NASA’s Lunar Reconnaissance Orbiter (LRO) launched in 2009. And it’s still orbiting the Moon to this very day — almost ten years later.
And it still has a decent amount of fuel left in its tank — about 44 pounds (20 kilograms) worth according to LRO project scientist Noah Petro. “That may not seem like a lot, but we don’t go through much fuel on an annual basis,” he said at last month’s Lunar Exploration Analysis Group (LEAG) meeting, as quoted by SpaceNews. In fact that remaining fuel could be enough for the next seven years of operation, according to Petro.
On November 29, NASA announced it is planning to buy space on board commercial landers for future scientific missions.
NASA is also offering to use the LRO to assist those landers — and other international missions to the Moon as well.
For instance, it could help identify safe landing sites, and help out during landing. “We want to observe the plumes as the landers land and kick up dust and disturb the environment,” says Barbara Cohen, LRO associate project scientist, at the announcement, as quoted by SpaceNews.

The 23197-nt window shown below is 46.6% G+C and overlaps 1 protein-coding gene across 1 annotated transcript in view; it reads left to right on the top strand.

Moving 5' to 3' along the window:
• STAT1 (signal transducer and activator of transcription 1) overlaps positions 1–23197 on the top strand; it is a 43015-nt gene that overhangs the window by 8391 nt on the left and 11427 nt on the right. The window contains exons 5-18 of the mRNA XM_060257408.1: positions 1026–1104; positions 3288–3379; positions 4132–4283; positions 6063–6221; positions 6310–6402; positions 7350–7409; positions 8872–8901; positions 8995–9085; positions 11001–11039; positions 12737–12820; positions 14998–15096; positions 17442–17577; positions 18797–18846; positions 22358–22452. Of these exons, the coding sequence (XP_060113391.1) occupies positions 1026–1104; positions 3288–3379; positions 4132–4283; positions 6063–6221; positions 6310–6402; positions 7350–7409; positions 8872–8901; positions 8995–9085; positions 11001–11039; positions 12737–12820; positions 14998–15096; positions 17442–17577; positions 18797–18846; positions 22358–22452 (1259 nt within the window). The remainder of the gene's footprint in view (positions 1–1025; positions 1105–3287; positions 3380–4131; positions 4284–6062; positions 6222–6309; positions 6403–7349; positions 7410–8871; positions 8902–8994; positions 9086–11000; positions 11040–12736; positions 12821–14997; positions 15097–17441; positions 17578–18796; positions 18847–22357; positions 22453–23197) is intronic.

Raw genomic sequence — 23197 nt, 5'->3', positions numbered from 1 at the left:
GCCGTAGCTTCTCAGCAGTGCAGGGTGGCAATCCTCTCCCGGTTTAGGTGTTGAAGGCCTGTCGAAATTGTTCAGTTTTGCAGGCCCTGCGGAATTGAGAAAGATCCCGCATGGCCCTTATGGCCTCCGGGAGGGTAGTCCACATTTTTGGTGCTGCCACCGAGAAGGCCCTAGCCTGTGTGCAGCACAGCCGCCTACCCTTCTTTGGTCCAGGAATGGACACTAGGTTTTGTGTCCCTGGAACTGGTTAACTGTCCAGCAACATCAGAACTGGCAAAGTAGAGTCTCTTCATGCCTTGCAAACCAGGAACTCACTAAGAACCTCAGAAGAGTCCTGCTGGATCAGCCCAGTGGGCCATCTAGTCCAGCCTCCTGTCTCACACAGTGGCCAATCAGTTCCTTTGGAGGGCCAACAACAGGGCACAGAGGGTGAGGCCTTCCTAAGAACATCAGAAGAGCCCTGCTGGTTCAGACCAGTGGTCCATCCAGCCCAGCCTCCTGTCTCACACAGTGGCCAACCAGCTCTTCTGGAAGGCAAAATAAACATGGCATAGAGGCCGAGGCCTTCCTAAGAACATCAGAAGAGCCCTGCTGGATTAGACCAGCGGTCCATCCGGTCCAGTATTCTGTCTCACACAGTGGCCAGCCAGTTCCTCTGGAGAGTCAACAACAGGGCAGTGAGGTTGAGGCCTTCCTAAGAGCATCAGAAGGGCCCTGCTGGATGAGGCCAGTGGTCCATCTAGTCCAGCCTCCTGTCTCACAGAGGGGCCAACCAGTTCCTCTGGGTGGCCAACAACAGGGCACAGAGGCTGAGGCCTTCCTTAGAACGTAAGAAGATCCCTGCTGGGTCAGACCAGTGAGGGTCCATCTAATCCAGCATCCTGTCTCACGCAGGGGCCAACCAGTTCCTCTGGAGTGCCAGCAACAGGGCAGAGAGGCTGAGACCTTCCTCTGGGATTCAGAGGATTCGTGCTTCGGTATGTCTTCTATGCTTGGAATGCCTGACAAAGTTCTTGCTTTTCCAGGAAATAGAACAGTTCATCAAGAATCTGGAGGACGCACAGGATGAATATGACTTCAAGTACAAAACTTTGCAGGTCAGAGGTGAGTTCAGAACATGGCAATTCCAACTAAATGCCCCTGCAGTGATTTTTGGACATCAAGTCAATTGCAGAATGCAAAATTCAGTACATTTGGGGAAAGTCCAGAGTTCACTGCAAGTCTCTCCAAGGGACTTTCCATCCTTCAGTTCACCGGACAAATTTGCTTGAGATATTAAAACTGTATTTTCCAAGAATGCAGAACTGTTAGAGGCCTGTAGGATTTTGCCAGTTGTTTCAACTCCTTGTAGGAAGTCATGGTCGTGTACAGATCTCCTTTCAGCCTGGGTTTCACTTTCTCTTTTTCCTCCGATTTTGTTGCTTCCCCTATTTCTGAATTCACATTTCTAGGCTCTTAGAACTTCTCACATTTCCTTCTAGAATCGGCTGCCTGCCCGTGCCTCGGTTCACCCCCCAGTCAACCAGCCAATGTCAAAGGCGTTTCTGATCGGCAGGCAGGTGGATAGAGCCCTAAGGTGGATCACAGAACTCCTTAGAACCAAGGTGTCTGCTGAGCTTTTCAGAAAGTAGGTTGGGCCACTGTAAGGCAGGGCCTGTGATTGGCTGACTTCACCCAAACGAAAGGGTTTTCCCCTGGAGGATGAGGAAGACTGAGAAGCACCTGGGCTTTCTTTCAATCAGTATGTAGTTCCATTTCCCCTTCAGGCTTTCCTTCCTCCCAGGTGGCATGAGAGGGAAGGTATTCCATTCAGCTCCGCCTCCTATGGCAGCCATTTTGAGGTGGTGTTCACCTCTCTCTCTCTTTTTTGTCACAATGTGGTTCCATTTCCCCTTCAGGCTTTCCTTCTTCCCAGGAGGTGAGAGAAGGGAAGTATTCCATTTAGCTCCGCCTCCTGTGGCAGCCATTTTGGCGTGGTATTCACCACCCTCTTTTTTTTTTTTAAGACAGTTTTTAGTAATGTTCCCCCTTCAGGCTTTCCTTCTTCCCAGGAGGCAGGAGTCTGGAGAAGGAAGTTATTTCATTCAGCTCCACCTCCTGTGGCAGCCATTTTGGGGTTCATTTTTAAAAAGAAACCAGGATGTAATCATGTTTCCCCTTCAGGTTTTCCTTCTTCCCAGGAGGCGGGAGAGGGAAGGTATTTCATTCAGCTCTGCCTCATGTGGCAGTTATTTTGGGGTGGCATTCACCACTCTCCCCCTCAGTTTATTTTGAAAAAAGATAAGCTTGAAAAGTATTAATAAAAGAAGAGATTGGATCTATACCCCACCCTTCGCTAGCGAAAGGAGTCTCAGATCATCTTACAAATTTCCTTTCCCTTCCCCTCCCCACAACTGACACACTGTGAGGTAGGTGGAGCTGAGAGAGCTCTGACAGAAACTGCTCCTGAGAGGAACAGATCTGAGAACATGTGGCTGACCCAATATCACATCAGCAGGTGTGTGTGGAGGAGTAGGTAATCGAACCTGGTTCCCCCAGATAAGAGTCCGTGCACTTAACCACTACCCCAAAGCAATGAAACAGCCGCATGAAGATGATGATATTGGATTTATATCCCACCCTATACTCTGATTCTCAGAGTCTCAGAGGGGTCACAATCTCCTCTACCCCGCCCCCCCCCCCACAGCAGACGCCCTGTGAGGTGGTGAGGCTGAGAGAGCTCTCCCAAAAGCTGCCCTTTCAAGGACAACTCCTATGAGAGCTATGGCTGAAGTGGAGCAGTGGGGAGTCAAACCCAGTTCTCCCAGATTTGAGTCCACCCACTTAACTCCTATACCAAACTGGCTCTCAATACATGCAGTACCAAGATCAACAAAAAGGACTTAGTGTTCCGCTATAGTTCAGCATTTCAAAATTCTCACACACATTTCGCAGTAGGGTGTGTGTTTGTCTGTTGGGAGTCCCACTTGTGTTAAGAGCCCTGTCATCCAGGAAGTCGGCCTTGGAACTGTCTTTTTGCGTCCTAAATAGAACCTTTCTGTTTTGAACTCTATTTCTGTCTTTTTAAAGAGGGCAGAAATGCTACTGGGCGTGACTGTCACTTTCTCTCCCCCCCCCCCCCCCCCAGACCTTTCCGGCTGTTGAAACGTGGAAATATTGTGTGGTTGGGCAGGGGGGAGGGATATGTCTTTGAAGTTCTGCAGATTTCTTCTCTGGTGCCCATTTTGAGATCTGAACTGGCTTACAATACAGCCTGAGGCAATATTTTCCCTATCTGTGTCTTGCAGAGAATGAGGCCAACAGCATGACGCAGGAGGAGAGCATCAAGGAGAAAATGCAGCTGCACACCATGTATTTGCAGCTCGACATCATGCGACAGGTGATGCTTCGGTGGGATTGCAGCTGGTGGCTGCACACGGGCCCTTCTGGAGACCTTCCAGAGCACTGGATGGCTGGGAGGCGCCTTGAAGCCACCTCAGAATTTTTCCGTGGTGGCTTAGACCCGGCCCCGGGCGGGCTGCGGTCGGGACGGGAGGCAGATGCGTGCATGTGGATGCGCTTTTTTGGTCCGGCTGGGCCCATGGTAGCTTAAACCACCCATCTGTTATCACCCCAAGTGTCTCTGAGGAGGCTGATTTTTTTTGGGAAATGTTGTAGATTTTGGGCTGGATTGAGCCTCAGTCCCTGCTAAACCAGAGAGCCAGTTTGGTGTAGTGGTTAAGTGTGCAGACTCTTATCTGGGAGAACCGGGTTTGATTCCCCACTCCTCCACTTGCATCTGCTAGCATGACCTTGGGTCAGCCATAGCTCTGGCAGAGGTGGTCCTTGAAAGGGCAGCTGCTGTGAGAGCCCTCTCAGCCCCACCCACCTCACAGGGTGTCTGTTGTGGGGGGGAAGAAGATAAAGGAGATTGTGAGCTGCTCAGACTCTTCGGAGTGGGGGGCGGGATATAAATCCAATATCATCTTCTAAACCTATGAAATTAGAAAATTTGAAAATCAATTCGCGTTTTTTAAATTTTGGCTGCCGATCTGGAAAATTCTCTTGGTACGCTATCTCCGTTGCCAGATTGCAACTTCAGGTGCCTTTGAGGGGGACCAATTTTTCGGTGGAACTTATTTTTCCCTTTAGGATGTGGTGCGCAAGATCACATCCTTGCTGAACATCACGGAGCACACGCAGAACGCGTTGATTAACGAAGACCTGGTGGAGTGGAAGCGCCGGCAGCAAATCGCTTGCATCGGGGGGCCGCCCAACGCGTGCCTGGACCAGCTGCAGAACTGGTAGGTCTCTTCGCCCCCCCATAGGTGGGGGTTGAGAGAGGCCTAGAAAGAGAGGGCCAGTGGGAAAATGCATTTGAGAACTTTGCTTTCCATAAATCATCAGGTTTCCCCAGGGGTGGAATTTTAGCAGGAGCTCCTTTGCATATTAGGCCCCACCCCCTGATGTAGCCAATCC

And the LRO is already on standby. It will observe the landing of two upcoming (non-commercial) lunar landers: the Israeli SpaceIL lander, and India’s Chandrayaan-2 lander, SpaceNews reports. Both missions are slated to land on the Moon early next year.
The move could build a lot of trust between the flourishing commercial, and international space exploration sector. But why China’s space agency was absent from the discussions remains to be seen.
READ MORE: NASA lunar orbiter now supporting commercial and international missions [SpaceNews]
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